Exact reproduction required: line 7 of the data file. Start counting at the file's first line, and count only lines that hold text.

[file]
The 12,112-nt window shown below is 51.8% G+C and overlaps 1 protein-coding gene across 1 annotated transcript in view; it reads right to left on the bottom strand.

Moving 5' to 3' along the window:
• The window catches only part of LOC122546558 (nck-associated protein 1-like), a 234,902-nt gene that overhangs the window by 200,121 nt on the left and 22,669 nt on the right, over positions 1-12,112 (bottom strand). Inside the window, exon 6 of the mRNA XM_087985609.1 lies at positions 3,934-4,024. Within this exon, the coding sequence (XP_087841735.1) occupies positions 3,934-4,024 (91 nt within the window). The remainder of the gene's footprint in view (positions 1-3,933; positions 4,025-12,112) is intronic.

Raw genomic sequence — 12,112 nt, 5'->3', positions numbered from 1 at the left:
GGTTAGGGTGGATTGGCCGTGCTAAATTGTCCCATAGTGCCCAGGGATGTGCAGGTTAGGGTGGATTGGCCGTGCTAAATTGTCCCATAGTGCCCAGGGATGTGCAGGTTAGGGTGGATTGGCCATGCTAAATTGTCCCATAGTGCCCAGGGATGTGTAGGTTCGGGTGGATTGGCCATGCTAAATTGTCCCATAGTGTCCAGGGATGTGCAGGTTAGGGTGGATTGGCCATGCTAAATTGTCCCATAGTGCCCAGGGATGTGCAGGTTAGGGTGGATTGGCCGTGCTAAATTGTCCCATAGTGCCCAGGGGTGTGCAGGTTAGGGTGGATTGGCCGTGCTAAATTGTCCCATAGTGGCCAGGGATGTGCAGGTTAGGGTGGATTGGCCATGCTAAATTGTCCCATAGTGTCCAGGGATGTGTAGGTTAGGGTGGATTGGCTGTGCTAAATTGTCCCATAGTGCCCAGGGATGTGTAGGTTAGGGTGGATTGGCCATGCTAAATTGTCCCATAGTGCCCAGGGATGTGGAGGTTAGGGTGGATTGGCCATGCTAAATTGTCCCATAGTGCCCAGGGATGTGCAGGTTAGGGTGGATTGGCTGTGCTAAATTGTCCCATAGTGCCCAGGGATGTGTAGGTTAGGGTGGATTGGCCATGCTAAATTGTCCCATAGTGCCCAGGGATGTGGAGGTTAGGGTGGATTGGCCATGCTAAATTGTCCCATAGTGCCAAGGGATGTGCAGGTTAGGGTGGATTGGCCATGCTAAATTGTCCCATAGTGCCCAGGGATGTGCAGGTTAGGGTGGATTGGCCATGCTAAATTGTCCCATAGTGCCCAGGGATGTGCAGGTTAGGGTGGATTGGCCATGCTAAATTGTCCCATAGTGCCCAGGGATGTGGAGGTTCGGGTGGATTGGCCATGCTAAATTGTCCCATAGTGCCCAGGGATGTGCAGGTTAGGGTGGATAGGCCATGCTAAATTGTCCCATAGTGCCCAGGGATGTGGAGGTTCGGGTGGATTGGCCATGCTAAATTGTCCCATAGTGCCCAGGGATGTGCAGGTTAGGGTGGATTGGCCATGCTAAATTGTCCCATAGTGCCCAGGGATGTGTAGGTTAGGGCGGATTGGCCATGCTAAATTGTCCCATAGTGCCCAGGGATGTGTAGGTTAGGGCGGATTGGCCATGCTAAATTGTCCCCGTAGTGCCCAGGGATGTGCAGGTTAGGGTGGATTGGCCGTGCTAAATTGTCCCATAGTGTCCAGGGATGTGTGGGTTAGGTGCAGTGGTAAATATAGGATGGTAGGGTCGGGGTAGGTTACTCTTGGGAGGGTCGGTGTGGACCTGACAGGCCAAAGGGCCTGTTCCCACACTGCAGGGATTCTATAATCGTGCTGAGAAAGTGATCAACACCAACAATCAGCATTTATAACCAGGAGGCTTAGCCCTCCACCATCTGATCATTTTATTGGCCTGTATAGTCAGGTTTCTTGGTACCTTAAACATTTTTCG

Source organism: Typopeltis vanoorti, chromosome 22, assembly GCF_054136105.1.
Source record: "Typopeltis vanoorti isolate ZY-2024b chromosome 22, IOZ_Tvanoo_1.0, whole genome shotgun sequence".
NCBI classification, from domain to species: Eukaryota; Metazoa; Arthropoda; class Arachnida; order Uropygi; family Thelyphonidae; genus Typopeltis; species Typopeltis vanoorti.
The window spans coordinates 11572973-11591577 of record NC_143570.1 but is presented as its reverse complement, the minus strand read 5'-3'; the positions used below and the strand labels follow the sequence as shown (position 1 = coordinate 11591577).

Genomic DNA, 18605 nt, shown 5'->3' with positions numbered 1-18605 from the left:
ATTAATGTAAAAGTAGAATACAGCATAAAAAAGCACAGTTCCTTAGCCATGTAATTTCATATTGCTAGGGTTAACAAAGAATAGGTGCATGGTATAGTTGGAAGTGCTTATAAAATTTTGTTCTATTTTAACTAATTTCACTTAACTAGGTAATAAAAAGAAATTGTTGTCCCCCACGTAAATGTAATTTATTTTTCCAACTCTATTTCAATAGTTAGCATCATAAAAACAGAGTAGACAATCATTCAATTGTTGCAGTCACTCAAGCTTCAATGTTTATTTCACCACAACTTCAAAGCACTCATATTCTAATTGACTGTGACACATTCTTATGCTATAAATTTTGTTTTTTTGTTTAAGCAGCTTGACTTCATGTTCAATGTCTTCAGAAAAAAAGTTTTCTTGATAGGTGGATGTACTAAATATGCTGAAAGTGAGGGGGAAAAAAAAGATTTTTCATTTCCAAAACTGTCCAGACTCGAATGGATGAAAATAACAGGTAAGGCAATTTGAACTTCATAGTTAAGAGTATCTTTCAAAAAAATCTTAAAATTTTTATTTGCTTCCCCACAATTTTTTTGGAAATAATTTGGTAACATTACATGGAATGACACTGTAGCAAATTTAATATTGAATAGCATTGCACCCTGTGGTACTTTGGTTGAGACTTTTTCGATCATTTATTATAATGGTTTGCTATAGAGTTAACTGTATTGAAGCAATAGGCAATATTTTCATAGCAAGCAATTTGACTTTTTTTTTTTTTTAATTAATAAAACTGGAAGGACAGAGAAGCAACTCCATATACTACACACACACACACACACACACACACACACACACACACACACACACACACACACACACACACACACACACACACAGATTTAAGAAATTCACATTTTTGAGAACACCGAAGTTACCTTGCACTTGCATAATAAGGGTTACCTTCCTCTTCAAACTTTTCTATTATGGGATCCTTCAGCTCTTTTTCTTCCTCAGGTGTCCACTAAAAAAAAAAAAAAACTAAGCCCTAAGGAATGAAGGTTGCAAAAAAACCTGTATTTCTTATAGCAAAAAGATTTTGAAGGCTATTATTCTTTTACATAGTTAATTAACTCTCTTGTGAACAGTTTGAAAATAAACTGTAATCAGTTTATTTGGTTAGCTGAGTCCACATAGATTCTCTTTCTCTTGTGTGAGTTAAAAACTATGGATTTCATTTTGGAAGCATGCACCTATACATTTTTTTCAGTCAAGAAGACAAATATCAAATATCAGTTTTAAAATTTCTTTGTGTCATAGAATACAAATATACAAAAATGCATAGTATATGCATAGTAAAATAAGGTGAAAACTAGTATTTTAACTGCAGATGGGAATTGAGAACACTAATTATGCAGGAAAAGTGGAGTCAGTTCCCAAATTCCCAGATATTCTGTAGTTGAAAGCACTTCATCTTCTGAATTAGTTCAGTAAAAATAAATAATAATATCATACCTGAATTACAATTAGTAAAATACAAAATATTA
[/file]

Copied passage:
Source record: "Typopeltis vanoorti isolate ZY-2024b chromosome 22, IOZ_Tvanoo_1.0, whole genome shotgun sequence".